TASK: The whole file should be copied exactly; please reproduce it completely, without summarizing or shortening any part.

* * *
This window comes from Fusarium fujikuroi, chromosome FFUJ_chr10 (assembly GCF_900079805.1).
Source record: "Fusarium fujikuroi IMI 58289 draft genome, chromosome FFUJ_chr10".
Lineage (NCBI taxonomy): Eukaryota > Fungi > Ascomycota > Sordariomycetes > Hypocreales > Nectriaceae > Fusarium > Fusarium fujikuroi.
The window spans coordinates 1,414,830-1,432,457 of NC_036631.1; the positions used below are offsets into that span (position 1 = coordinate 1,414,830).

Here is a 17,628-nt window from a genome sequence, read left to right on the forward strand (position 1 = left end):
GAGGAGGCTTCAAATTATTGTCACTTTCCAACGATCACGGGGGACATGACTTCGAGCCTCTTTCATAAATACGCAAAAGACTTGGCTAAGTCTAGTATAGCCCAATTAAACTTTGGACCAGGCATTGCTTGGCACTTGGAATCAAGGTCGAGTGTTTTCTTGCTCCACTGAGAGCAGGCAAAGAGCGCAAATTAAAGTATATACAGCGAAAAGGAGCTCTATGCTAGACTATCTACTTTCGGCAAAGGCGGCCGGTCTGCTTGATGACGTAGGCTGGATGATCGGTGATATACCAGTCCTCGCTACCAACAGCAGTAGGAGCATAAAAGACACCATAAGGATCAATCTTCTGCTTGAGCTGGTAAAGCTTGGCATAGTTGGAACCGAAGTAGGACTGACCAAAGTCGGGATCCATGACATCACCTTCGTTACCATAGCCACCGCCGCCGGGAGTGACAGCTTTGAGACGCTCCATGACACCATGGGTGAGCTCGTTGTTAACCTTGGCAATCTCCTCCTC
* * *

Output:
This window comes from Fusarium fujikuroi, chromosome FFUJ_chr10 (assembly GCF_900079805.1).
Source record: "Fusarium fujikuroi IMI 58289 draft genome, chromosome FFUJ_chr10".
Lineage (NCBI taxonomy): Eukaryota > Fungi > Ascomycota > Sordariomycetes > Hypocreales > Nectriaceae > Fusarium > Fusarium fujikuroi.
The window spans coordinates 1,414,830-1,432,457 of NC_036631.1; the positions used below are offsets into that span (position 1 = coordinate 1,414,830).

Here is a 17,628-nt window from a genome sequence, read left to right on the forward strand (position 1 = left end):
GAGGAGGCTTCAAATTATTGTCACTTTCCAACGATCACGGGGGACATGACTTCGAGCCTCTTTCATAAATACGCAAAAGACTTGGCTAAGTCTAGTATAGCCCAATTAAACTTTGGACCAGGCATTGCTTGGCACTTGGAATCAAGGTCGAGTGTTTTCTTGCTCCACTGAGAGCAGGCAAAGAGCGCAAATTAAAGTATATACAGCGAAAAGGAGCTCTATGCTAGACTATCTACTTTCGGCAAAGGCGGCCGGTCTGCTTGATGACGTAGGCTGGATGATCGGTGATATACCAGTCCTCGCTACCAACAGCAGTAGGAGCATAAAAGACACCATAAGGATCAATCTTCTGCTTGAGCTGGTAAAGCTTGGCATAGTTGGAACCGAAGTAGGACTGACCAAAGTCGGGATCCATGACATCACCTTCGTTACCATAGCCACCGCCGCCGGGAGTGACAGCTTTGAGACGCTCCATGACACCATGGGTGAGCTCGTTGTTAACCTTGGCAATCTCCTCCTC